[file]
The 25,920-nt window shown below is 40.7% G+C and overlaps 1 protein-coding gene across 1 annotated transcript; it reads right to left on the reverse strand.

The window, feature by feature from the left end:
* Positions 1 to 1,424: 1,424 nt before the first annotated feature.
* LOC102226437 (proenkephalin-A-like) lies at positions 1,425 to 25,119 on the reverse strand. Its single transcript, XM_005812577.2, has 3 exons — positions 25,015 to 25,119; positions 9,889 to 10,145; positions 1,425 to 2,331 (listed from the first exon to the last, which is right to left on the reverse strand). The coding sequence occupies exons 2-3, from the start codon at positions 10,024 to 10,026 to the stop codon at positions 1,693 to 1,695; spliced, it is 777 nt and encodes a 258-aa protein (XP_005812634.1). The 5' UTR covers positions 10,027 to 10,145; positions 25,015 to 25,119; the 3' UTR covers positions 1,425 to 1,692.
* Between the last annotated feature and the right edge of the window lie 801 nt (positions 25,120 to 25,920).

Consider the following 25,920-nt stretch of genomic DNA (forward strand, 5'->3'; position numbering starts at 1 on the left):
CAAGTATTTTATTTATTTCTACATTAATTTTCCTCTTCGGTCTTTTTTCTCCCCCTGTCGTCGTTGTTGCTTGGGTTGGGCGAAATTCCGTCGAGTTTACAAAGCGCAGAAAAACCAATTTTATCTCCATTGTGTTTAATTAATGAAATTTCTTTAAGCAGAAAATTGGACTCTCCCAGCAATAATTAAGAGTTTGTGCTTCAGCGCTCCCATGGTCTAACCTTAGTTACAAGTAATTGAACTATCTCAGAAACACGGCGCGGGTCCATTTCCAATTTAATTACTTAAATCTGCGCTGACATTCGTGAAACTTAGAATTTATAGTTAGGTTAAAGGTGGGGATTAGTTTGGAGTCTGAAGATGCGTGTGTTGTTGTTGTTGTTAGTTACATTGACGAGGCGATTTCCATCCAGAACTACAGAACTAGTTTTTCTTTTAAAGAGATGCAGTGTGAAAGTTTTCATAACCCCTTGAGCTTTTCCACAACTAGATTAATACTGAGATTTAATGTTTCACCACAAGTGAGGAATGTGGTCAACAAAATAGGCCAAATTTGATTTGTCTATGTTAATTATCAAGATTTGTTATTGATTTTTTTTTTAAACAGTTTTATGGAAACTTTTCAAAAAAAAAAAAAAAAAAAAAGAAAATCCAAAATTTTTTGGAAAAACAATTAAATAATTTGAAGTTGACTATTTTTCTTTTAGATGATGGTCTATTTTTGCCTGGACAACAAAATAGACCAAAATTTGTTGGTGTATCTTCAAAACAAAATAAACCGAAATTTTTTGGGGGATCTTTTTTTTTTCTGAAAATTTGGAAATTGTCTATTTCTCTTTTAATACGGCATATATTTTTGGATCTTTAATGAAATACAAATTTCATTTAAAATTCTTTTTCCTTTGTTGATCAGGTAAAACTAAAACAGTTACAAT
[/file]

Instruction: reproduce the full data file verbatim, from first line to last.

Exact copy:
The 25,920-nt window shown below is 40.7% G+C and overlaps 1 protein-coding gene across 1 annotated transcript; it reads right to left on the reverse strand.

The window, feature by feature from the left end:
* Positions 1 to 1,424: 1,424 nt before the first annotated feature.
* LOC102226437 (proenkephalin-A-like) lies at positions 1,425 to 25,119 on the reverse strand. Its single transcript, XM_005812577.2, has 3 exons — positions 25,015 to 25,119; positions 9,889 to 10,145; positions 1,425 to 2,331 (listed from the first exon to the last, which is right to left on the reverse strand). The coding sequence occupies exons 2-3, from the start codon at positions 10,024 to 10,026 to the stop codon at positions 1,693 to 1,695; spliced, it is 777 nt and encodes a 258-aa protein (XP_005812634.1). The 5' UTR covers positions 10,027 to 10,145; positions 25,015 to 25,119; the 3' UTR covers positions 1,425 to 1,692.
* Between the last annotated feature and the right edge of the window lie 801 nt (positions 25,120 to 25,920).

Consider the following 25,920-nt stretch of genomic DNA (forward strand, 5'->3'; position numbering starts at 1 on the left):
CAAGTATTTTATTTATTTCTACATTAATTTTCCTCTTCGGTCTTTTTTCTCCCCCTGTCGTCGTTGTTGCTTGGGTTGGGCGAAATTCCGTCGAGTTTACAAAGCGCAGAAAAACCAATTTTATCTCCATTGTGTTTAATTAATGAAATTTCTTTAAGCAGAAAATTGGACTCTCCCAGCAATAATTAAGAGTTTGTGCTTCAGCGCTCCCATGGTCTAACCTTAGTTACAAGTAATTGAACTATCTCAGAAACACGGCGCGGGTCCATTTCCAATTTAATTACTTAAATCTGCGCTGACATTCGTGAAACTTAGAATTTATAGTTAGGTTAAAGGTGGGGATTAGTTTGGAGTCTGAAGATGCGTGTGTTGTTGTTGTTGTTAGTTACATTGACGAGGCGATTTCCATCCAGAACTACAGAACTAGTTTTTCTTTTAAAGAGATGCAGTGTGAAAGTTTTCATAACCCCTTGAGCTTTTCCACAACTAGATTAATACTGAGATTTAATGTTTCACCACAAGTGAGGAATGTGGTCAACAAAATAGGCCAAATTTGATTTGTCTATGTTAATTATCAAGATTTGTTATTGATTTTTTTTTTAAACAGTTTTATGGAAACTTTTCAAAAAAAAAAAAAAAAAAAAAGAAAATCCAAAATTTTTTGGAAAAACAATTAAATAATTTGAAGTTGACTATTTTTCTTTTAGATGATGGTCTATTTTTGCCTGGACAACAAAATAGACCAAAATTTGTTGGTGTATCTTCAAAACAAAATAAACCGAAATTTTTTGGGGGATCTTTTTTTTTTCTGAAAATTTGGAAATTGTCTATTTCTCTTTTAATACGGCATATATTTTTGGATCTTTAATGAAATACAAATTTCATTTAAAATTCTTTTTCCTTTGTTGATCAGGTAAAACTAAAACAGTTACAAT